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An effort to reduce congestion in the streets of Paris goes before voters on Sunday


The famous boulevards and winding side streets of Paris are famously clogged with traffic. The city's latest effort to reduce congestion goes before voters on Sunday. If the referendum passes, it will hugely increase parking fees for large vehicles, in particular SUVs. From Paris, NPR's Eleanor Beardsley reports.

ELEANOR BEARDSLEY, BYLINE: Posters around the city ask, do you want more or less SUV in Paris? The campaign is the latest idea from a mayor who's already carved out more than 500 miles of bike lanes across the city, clawing back space that used to belong to cars. Mayor Anne Hidalgo has also reduced the speed limit to 18 miles an hour. It's no secret that she's no favorite of Paris drivers. Uber driver Julien Marret picks me up in his SUV. He says the referendum is just smoke and mirrors.

JULIEN MARRET: (Through interpreter) Because there are already pollution standards for all vehicles driving in Paris and most SUVs here are hybrid, sometimes you need a bigger car for work. Paris can't ban everything.

BEARDSLEY: The referendum being put before Parisian voters this Sunday is not about banning SUVs but discouraging them by raising street parking rates to as high as $40 an hour. Still, city leaders hope the outcome will send a signal to carmakers. David Belliard is in charge of transportation and the transformation of public spaces in Paris. In a recent video, he called the growth of SUV sales in Paris a silent scandal.


DAVID BELLIARD: (Through interpreter) Why are there so many? Because people in organization put tons of money into lobbies to influence decisions. We know these SUVs are big money for carmakers. This vote goes against those lobbies.

BEARDSLEY: Belliard was also in charge of last year's referendum to ban rental electric scooters, which then disappeared off Paris streets overnight. Polls show 60% of Parisians support hiking parking fees for SUVs. Theo Ponchel is a pollster with OpinionWay.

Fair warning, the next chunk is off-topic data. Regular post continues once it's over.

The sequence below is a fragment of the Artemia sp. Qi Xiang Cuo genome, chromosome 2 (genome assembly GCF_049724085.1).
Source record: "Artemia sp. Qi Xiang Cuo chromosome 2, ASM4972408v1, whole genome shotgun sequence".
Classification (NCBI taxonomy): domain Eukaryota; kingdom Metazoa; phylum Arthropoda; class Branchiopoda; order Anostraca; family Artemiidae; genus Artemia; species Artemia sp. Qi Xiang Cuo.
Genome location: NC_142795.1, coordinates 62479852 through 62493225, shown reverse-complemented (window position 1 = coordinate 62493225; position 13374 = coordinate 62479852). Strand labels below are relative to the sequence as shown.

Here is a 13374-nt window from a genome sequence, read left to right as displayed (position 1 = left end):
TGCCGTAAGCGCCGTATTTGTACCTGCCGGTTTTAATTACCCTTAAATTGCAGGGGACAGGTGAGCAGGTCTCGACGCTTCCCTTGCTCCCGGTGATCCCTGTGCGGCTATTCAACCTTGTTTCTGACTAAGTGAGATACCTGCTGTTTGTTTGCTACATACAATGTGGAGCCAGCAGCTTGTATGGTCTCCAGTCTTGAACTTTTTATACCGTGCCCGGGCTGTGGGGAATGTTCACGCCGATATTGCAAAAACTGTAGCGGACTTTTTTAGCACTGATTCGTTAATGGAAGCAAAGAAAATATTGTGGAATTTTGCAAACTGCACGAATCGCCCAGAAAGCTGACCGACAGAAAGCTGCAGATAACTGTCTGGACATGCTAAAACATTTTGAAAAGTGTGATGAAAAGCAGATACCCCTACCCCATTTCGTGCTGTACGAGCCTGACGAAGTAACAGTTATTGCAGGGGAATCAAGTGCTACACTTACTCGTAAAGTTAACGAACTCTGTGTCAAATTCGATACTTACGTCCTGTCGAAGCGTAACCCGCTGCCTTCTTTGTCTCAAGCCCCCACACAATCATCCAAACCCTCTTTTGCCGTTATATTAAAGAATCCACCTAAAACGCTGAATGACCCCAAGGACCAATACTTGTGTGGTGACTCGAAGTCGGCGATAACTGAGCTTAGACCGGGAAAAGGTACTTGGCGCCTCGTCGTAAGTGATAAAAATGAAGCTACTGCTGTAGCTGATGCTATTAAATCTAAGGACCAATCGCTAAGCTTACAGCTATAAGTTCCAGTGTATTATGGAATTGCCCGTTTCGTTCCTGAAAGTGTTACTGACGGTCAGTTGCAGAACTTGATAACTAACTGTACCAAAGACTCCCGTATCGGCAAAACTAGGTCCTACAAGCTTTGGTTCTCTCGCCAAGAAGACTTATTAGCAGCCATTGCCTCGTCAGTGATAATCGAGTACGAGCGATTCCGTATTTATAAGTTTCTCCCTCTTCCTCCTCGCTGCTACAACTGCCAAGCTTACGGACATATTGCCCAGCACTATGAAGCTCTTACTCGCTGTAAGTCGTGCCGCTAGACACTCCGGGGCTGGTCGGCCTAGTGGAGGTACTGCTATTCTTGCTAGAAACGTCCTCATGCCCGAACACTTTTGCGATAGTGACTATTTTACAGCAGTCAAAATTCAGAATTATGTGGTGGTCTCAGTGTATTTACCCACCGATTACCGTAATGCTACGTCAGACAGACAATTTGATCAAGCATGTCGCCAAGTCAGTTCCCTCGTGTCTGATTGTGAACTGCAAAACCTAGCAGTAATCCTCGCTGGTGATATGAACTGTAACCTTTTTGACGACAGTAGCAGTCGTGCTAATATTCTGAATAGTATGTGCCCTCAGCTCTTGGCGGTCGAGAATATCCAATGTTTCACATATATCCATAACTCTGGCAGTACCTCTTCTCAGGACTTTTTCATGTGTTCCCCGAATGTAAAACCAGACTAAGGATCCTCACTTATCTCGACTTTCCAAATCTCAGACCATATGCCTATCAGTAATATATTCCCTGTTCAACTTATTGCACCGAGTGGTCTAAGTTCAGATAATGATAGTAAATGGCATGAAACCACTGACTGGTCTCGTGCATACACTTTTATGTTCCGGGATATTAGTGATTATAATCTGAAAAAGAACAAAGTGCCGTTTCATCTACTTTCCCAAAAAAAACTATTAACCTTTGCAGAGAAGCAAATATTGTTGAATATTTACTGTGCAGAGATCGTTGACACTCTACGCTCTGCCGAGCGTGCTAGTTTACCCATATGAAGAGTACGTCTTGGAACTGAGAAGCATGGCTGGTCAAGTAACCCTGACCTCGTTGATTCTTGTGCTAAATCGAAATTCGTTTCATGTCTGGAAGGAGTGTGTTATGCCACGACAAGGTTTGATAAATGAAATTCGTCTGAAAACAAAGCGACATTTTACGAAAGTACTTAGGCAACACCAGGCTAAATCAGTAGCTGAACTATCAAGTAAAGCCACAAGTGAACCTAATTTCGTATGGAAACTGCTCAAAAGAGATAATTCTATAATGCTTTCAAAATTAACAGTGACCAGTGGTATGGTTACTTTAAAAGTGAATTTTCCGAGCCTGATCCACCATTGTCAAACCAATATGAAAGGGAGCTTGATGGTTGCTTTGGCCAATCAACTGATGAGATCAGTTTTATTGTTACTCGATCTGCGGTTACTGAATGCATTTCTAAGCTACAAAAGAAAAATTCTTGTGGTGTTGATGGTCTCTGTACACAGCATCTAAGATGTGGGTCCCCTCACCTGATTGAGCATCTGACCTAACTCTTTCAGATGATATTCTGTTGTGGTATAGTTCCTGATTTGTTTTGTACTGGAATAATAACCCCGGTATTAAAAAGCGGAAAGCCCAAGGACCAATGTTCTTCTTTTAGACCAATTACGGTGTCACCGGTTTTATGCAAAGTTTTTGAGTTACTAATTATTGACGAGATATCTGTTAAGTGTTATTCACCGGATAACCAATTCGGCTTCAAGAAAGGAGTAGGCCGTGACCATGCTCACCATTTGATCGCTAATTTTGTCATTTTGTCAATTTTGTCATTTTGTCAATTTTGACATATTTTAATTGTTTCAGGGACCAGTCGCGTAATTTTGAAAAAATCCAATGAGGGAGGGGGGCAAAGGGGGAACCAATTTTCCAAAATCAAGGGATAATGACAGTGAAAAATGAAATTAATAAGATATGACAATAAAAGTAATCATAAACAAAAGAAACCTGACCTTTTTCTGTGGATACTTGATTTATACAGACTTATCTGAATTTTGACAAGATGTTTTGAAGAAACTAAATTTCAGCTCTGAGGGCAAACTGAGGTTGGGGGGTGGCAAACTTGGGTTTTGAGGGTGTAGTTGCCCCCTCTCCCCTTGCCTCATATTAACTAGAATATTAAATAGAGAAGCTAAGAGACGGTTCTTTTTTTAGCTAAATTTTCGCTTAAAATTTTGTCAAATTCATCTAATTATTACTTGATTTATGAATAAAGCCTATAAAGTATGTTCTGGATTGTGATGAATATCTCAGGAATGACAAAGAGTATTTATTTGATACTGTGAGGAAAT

THEO PONCHEL: SUVs are quite negatively seen but not as much as you could think.

BEARDSLEY: He says almost 60% of Parisians have a negative opinion of SUVs. Still, most Parisians NPR spoke to did not support Sunday's vote, even tiny car owners like Pierre Adelfang, who was stepping out of his Fiat.

PIERRE ADELFANG: It's difficult to blame the person to have an SUV because some person use their car for professional activity. And the price of the transport in Paris are more expensive.

BEARDSLEY: Adelfang says most people just have one car. He suspects the mayor is trying to deflect attention from the fact that the city is snarled in traffic and mired in construction projects that have gone over budget. Twenty-four-year-old Julien Tellier is filling up a Range Rover at the gas station, but it's not his. He's rented it for work. He says you don't need a car in Paris because the public transport is great. He's against the consultation, too.

JULIEN TELLIER: (Through interpreter) It's idiotic because people who have SUVs have the money to pay for higher parking. It's always some kind of policy to penalize people and never something positive to wake up our consciences.

BEARDSLEY: Rene Ducore is squeezing his Land Rover into a tight spot on the street. The 45-year-old restaurateur says it is hard to find a space, but he can also park his electric SUV at a charging station. He didn't know about the referendum.

RENE DUCORE: (Speaking French).

BEARDSLEY: "We had gas cars," he says, "and they told us to switch to electric. Now they found something else." Ducore says it's complicated, but he's planning to move out of Paris, anyway. Eleanor Beardsley, NPR News, Paris.


NPR transcripts are created on a rush deadline by an NPR contractor. This text may not be in its final form and may be updated or revised in the future. Accuracy and availability may vary. The authoritative record of NPR’s programming is the audio record.

Eleanor Beardsley began reporting from France for NPR in 2004 as a freelance journalist, following all aspects of French society, politics, economics, culture and gastronomy. Since then, she has steadily worked her way to becoming an integral part of the NPR Europe reporting team.